Shut Up and Count the Money

Tribal art appraisers are constantly confronted with the challenge of comparing objects and understanding markets to arrive at value conclusions that will make sense to the client that could care less about appraisal methodology. For federal appraisals such as estate and charitable donation we are required to base our value conclusions on the federal definition of "fair market value".  The simple definition is "the price at which property would change hands between a willing buyer and a willing seller, neither being under any compulsion to buy or sell and both having reasonable knowledge of relevant facts.” That sounds pretty straightforward. As appraisers we use comparable sales both in the private market (from dealers, curators and collectors) and public market (auction houses). Okay willing buyer willing seller - that's pretty easy. Neither being under any compulsion to buy is also pretty straightforward if we ignore our obsession with this art. Which leaves us with  the concept of reasonable knowledge. That issue might be a bit trickier. What if the buyer knows nothing about tribal art and relies on the auction house or maybe an advisor that is getting a commission on the sale.  Is it fair market value. I think the courts might get a case like this where say an appraiser uses the illustrated Matisse Lega mask as a justification for  a donation value for a medium level comparable mask. Now maybe the comparable hasn't ever hung in the studio of a famous artist so maybe in that sense it's not comparable. Ignoring this fact and the fact that as appraisers we normally reject aberrant high and low values, the implication is still clear.  Bids that have ranged up to ten times expected value may represent sales that no longer even fall within the definition of "fair market value". I can guarantee you that appraisers will try to use these crazy sales to juice up up their charitable donation appraisal to make clients happy.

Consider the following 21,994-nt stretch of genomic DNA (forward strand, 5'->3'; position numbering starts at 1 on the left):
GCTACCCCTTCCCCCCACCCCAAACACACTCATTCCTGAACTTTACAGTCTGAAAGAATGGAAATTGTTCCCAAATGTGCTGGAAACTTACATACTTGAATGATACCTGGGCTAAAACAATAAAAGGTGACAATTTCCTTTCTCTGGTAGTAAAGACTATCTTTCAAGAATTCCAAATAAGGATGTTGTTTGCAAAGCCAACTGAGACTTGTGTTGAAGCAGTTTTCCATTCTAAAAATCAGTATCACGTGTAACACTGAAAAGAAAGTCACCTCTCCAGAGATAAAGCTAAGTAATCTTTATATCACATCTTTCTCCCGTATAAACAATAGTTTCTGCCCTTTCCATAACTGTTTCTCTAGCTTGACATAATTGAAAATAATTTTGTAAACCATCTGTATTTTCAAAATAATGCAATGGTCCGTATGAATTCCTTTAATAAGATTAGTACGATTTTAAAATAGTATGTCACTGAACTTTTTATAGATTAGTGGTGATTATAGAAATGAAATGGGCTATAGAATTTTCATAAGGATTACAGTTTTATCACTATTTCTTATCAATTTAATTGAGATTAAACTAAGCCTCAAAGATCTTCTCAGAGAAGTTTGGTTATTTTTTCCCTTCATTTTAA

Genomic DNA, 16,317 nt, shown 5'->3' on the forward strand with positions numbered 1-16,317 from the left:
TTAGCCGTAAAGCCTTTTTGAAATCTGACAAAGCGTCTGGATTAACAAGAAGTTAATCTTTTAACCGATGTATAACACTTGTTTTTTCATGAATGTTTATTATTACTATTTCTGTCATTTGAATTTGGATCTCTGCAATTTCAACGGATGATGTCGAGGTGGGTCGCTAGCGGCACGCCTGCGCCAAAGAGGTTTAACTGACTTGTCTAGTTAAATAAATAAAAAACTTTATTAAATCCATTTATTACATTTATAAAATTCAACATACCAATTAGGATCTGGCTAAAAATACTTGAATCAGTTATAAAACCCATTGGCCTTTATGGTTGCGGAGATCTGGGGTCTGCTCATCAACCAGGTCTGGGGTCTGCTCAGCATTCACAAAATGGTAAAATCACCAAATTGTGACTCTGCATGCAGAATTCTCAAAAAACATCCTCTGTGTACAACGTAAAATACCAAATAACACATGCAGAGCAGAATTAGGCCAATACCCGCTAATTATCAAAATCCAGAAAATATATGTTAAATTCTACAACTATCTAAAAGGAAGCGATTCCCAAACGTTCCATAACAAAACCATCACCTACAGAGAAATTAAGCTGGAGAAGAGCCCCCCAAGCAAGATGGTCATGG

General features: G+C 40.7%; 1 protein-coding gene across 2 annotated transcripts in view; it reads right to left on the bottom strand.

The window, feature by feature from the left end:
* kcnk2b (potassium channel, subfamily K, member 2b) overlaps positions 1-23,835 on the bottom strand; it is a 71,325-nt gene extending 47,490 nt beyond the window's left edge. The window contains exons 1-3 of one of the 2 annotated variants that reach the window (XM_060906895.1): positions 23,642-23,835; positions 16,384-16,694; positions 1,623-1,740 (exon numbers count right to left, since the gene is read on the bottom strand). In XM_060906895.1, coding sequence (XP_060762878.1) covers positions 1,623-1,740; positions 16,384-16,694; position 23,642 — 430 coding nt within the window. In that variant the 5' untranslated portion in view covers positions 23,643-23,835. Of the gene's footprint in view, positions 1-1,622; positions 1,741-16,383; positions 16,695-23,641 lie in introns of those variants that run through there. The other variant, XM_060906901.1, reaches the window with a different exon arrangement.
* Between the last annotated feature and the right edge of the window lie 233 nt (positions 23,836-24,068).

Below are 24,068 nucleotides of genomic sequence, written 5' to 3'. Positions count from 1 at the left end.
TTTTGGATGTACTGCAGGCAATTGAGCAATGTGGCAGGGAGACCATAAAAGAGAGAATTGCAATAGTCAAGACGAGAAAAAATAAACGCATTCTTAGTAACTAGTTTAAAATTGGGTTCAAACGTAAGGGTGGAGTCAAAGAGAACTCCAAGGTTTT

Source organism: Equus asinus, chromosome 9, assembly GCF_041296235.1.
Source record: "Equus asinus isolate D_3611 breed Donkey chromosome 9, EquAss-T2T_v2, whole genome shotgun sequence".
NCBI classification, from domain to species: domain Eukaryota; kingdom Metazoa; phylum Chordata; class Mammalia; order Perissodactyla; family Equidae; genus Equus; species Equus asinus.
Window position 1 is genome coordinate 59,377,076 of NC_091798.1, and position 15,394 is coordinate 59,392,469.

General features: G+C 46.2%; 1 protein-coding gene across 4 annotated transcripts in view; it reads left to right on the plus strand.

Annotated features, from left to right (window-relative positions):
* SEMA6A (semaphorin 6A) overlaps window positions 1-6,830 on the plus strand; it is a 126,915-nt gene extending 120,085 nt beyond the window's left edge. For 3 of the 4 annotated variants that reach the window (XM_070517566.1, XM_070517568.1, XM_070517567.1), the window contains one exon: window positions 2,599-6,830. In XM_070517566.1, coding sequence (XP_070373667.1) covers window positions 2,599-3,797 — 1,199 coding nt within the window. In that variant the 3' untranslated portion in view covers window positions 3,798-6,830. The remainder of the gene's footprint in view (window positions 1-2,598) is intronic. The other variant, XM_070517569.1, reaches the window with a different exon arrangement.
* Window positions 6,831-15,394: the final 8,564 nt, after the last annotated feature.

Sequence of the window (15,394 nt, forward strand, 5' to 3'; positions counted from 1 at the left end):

As sellers the past ten years  continue to focus out exactly what are our responsibilities in representing our art to the clients. Nobody wants to talk about this because there is a tremendous amount of money at stake in the these transactions. Go back and review the tape on Morley Safer's  60 Minutes piece a month or so ago when he tried to get the contemporary dealers to talk about the current buying frenzy. The smart guys didn't want to talk on camera. The others sounded like piranha feeding on clients that lacked "reasonable knowledge" of what they were doing. I remember one scene where the daughter of a Russian oligarch  was looking up at a European dealer who was  extolling the virtue of this work that was a steal at $4,000,000. Hmm maybe.. maybe not.

It is a gigantic game of musical chairs and when the music stops you know where you need to be. It is a very complex agenda driven world that requires some survival instincts to stay in the game. If you are looking for help, you might find a great many people in the art world mumbling "shut up and count the money."